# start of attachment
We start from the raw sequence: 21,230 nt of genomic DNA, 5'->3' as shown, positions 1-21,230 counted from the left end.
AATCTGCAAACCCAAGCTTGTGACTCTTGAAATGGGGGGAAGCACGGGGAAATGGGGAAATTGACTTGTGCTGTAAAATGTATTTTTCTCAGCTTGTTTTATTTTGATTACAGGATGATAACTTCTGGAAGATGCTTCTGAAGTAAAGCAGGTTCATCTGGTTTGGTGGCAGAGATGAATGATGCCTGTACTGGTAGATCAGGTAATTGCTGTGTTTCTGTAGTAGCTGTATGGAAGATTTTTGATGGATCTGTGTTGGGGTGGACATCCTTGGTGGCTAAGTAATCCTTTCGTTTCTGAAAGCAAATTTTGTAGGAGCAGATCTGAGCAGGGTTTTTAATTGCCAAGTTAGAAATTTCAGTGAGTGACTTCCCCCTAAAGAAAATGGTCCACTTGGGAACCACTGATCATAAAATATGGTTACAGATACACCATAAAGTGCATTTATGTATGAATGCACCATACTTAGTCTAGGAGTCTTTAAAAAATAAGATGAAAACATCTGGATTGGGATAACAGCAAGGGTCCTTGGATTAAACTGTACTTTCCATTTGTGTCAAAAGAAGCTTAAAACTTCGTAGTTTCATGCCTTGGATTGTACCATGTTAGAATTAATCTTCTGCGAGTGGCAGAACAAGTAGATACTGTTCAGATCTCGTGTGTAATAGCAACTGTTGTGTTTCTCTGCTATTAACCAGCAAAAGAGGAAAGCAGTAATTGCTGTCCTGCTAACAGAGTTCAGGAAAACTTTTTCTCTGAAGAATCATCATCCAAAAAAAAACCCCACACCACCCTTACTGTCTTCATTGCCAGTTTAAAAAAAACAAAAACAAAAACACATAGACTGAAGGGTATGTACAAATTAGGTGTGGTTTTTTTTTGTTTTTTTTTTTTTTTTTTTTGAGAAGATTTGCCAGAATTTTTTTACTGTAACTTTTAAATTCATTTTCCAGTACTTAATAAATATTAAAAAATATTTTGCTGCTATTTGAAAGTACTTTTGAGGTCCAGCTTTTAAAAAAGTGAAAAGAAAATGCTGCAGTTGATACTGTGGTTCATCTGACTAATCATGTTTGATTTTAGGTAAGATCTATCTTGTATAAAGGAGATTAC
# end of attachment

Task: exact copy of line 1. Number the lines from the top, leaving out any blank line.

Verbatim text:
We start from the raw sequence: 21,230 nt of genomic DNA, 5'->3' as shown, positions 1-21,230 counted from the left end.